Am I an ABA Evangelist?

This is an historical post from an earlier blog, Adopted Son of the Autism Family, which I had before this current blog. It is re-posted without modification (other than this introductory sentence).

I get accused sometimes of being an ABA (Applied Behavior Analysis) proselyte. Most typically by people who don’t know me or my professional field. As a neuropsychologist, I’m really clinically involved in autism on the “front end” — I diagnose kids and develop treatment plans. Because I run my autism program, I get to also use that as a means to drive therapy and hold it accountable. I don’t just evaluate kids and recommend therapies and never see them again, but rather I re-evaluate them, typically annually, to determine if they are growing and gaining skills, to determine if new approaches are merited by new problems or challenges at a new level of development, and to give the family a central collaborator in myself to help their child thrive.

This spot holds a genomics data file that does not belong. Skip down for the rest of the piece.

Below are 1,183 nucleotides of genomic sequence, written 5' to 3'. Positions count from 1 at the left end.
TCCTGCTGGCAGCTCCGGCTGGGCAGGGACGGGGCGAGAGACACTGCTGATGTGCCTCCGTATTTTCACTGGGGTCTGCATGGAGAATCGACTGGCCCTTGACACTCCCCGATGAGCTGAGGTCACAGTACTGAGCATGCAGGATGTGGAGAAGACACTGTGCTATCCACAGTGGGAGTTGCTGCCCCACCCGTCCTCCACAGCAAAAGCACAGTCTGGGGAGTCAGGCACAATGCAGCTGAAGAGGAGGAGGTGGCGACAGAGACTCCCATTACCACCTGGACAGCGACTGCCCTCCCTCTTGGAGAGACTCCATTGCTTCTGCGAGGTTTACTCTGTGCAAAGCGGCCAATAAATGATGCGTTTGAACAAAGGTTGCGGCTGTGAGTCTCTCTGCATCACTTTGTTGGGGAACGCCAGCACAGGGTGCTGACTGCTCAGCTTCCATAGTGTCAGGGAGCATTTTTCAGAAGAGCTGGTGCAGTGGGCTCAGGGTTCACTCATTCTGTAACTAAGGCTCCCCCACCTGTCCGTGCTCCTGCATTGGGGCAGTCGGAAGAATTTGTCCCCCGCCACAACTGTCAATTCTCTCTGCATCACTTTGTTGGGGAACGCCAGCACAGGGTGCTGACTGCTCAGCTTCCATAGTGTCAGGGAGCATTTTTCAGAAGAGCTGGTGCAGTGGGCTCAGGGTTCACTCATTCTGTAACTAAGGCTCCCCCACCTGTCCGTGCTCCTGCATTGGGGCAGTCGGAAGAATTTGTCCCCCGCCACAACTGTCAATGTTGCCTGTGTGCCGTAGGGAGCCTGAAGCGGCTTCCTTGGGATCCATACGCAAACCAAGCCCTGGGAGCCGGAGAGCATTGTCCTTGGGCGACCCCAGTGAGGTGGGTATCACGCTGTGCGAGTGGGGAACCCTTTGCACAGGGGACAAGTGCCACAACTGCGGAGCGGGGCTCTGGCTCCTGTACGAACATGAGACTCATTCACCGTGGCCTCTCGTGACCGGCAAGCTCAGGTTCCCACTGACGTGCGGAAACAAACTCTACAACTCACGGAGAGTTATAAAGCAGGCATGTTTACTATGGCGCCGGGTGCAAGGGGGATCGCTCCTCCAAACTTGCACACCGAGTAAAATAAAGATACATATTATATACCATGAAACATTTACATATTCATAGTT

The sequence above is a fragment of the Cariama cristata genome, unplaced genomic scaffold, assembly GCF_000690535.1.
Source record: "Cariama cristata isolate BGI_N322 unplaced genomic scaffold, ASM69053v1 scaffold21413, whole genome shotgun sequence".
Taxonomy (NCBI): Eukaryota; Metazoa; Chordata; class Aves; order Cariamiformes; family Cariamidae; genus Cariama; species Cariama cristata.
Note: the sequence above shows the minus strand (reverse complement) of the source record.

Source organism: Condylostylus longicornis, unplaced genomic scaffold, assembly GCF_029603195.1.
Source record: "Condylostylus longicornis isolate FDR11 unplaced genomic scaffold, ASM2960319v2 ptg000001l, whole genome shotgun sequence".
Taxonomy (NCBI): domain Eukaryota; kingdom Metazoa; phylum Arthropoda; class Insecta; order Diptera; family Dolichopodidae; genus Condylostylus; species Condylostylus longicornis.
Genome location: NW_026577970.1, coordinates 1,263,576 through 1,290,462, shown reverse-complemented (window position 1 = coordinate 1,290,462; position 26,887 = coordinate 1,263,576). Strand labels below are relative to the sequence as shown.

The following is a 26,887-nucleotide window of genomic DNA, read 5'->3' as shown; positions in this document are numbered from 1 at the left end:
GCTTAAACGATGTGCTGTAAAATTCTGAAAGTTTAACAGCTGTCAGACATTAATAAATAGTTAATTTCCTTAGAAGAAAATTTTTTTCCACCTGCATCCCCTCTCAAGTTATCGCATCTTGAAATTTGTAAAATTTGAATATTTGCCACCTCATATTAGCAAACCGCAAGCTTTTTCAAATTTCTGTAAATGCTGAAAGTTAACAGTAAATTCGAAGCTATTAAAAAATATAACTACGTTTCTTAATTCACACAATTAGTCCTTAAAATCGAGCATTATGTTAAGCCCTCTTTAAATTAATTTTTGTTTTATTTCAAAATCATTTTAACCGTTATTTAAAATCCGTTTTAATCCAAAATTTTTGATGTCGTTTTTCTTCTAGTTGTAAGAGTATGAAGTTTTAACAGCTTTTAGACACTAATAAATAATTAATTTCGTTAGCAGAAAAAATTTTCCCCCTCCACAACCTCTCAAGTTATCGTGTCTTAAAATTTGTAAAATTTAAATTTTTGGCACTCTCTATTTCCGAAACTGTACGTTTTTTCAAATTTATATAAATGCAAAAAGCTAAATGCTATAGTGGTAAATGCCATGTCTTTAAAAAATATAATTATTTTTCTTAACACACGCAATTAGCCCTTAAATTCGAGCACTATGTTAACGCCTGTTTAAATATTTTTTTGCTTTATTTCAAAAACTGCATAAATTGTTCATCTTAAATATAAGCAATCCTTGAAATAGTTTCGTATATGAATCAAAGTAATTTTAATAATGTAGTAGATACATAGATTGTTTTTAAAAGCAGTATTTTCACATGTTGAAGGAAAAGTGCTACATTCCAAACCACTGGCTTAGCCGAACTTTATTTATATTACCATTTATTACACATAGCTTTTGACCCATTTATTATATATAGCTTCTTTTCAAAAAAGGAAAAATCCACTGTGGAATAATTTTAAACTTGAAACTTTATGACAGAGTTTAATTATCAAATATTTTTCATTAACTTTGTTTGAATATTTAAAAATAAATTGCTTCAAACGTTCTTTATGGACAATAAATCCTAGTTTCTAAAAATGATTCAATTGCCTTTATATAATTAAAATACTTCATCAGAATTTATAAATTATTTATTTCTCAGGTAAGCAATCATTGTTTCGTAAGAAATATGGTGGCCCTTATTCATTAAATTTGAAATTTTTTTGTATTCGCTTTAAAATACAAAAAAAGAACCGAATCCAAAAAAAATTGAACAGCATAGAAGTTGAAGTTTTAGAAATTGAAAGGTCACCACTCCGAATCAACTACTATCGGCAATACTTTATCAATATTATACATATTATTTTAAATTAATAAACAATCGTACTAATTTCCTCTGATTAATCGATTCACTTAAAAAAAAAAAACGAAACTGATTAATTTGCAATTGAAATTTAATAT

My simple four-step model of treating autism

When I do that, I integrate a variety of approaches — for young children with autism, I almost always recommend a behavioral intervention, whether ABA, PRT (often if ABA cannot be accessed), or family therapy (typically when skill level of the child is higher). Our early intensive behavioral intervention (EIBI) program is the go-to route for children who are below age level in social/functional communication skills, self-care skills, play skills, or other developmental skills in the context of autism, but I don’t just “throw” children into it without thinking carefully. In our approach, I don’t recommend speech & language pathology, family psychotherapy to aid in friendship development, or other in-clinic services until children are at a threshold level of skill (typically I will talk about these therapies once children are around the verbal level of the mean normally developing five-year-old, based on the logic that many group activities for children, including formal schooling, are designed for children starting at about this level). I will also consider medical diagnostics a family and their physician should consider (MRI, EEG, genetic testing/consultation), dietary or other complementary interventions, academic recommendations, and informal things the family can do at home. I rarely recommend medication before age five years, but after that I will recommend medications where appropriate, largely following the kind of guidelines in this practice parameter.